Who killed Kay Lynn Jackson?

Who killed Kay Lynn Jackson? »Play Video
Kay Lynn Jackson
BOISE - The tips still come in.

But after more than a decade, it's now a trickle, instead of a flood. For the Boise Police Department, the case of Kay Lynn Jackson is still a mystery. But authorities also believe it's one that can still be cracked.

The Boise Greenbelt was a much different place when Kay Lynn Jackson, 22, was raped and killed 11 years ago. And some of the safety enhancements over the past decade are a direct result of Kay Lynn's case. But there's also reason to believe her killer can still be caught.

"We went on a vacation for a week and got back, everyone went back to resuming their normal lives," says Terry Jackson, Kay Lynn's father.

But things would never be normal again for the Jackson family. On a rainy Palm Sunday morning in 1998, on her way to church, Kay Lynn Jackson was raped and murdered along the Boise Greenbelt.

"Nobody witnessed what happened to Kay Lynn," says Lynn Hightower, spokeswoman for the Boise Police Department. "There were people who said they saw someone in the area, but how that crime could have been committed in such a public place under a bridge, on a very popular stretch of the greenbelt, and no one saw it was really a frustration and a mystery for detectives."

"If anyone did see it, they have not come forward with that vital piece of information that would lead investigators to a suspect."

Sketches were released by police shortly after the crime, and in 2002 a friend of Jackson told CBS 2 Kay Lynn met a homeless man she was trying to help shortly before her murder.

"We all knew she was meeting him on the Greenbelt, on Palm Sunday," says Jennifer Hellyer. "Neither of them showed up at church, and he was seen at Lucky Peak the next day asking for a ride out of town."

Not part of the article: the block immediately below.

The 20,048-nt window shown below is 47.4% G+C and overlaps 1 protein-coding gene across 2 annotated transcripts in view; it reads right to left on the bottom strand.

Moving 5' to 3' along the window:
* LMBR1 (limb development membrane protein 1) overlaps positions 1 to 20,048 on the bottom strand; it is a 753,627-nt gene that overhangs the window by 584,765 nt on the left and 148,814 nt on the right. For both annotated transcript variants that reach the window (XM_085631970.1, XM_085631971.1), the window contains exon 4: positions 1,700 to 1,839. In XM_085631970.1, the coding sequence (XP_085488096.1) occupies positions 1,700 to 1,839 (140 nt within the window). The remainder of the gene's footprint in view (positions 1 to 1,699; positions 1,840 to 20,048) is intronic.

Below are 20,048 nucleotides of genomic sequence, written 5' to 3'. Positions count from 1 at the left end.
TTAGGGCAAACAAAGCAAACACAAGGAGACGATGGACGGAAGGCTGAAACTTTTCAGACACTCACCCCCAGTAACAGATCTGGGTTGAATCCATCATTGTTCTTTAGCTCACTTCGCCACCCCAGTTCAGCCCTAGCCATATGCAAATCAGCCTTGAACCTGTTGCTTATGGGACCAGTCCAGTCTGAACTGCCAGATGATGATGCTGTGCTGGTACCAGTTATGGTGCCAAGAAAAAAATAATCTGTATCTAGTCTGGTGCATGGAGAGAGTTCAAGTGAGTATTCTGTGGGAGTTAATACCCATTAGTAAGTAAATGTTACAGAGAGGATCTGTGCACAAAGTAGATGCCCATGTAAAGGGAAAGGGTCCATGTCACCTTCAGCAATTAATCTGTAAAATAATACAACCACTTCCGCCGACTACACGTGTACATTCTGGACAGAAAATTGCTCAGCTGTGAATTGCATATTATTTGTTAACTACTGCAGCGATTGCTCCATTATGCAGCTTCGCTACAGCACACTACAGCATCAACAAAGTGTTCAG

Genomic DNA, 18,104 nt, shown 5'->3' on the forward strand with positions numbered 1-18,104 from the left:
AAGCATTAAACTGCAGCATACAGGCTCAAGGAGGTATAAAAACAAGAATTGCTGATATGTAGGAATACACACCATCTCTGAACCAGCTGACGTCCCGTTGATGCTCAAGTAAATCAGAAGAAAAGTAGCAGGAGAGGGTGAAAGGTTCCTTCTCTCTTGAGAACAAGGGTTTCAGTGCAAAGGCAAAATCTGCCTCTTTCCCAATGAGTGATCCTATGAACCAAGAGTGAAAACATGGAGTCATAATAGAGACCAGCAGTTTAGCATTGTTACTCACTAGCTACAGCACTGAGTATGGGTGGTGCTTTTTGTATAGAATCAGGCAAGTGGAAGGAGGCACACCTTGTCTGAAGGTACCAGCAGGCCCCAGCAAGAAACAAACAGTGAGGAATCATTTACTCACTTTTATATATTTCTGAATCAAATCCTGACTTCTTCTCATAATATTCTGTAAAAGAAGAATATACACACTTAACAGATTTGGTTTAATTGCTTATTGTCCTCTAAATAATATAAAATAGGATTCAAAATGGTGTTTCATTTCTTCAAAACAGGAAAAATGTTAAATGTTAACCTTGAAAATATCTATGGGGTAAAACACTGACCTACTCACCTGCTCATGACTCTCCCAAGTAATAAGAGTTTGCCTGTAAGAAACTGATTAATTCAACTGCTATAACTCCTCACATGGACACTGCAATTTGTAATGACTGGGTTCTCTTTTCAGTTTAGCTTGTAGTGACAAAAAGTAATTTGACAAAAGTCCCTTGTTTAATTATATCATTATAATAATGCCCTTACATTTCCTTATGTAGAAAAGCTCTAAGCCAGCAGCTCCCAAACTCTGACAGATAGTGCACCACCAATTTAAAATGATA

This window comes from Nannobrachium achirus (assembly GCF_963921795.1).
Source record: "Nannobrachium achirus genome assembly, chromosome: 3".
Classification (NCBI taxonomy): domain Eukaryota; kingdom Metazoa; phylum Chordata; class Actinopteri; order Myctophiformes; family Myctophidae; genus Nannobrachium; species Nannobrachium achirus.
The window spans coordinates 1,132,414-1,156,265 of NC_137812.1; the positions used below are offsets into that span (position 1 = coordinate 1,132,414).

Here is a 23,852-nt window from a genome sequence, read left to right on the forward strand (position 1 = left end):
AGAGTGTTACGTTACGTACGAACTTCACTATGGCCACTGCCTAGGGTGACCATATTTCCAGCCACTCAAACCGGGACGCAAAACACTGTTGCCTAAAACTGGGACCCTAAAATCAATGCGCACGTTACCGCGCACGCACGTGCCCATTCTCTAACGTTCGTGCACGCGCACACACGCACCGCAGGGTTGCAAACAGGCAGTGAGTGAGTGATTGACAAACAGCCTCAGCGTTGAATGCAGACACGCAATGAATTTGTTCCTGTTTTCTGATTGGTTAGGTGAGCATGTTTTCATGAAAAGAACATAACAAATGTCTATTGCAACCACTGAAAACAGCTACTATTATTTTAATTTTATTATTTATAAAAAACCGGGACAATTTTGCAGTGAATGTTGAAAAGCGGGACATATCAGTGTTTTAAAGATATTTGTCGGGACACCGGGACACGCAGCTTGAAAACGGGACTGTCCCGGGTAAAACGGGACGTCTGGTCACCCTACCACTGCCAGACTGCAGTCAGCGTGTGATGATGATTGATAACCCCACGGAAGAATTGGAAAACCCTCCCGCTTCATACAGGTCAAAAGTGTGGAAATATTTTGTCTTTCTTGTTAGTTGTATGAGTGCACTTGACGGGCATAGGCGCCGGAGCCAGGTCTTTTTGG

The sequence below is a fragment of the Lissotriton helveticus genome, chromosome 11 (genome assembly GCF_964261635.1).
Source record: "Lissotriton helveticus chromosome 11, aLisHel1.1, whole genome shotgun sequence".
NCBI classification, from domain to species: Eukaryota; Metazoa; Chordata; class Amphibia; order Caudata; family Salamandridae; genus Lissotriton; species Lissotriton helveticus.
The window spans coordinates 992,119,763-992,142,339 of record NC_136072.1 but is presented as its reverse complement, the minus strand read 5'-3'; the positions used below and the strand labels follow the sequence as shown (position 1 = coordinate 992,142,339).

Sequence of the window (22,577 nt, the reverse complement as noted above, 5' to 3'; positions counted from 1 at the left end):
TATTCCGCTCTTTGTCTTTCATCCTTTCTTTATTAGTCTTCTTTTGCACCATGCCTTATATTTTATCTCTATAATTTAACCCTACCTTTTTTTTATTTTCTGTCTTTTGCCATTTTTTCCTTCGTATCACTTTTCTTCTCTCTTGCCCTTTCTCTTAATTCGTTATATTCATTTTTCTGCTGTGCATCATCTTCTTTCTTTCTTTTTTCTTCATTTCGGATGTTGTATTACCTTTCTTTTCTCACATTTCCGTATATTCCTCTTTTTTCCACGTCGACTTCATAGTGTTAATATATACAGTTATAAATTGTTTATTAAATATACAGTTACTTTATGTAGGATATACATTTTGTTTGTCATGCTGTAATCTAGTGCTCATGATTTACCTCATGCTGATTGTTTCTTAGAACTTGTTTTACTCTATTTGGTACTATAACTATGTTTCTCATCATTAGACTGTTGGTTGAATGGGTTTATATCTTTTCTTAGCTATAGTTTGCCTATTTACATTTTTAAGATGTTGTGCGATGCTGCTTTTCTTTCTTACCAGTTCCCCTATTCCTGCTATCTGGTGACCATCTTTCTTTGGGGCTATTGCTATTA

That man has never been located.

Boise Police say the Greenbelt is now safer, and part of the credit goes to the memory of Kay Lynn. Before her killing, police say along the Greenbelt consisted of a single school resource officer who patrolled in a squad car, and only during the summer months.

Today, the Greenbelt is staffed year round with 70 volunteers and six full time Boise officers patrolling on bicycles.

"We're so mobile we can get places patrol cars can't get," says Sergeant Clair Walker, "and we can get there faster, and they don't see us coming."

The changes have made a difference. Boise Police tell CBS 2, over the past decade overall crime has gone down on the Greenbelt despite the Treasure Valley's population boom.

"Today, we absolutely like to think the Greenbelt is a much safer place, partly in response to what Kay Lynn's family has gone through."

Kay Lynn's family says holidays are the hardest time of year.

"We just try to keep her memory in our hearts," says Kathleen Jackson, Kay Lynn's sister. Kay Lynn's father Terry is still hoping for a break in the case. "All I can say is, if somebody knows something, just please let us know."

DNA evidence was collected from the crime scene, and Hightower says if Kay Lynn's killer is still alive, police believe he'll be caught one day through a DNA match. Hightower says the original detective who worked the case still follows up on every lead, trying to bring Kay Lynn's killer to justice.

If you have any information about this case call Crime Stoppers at 343-COPS.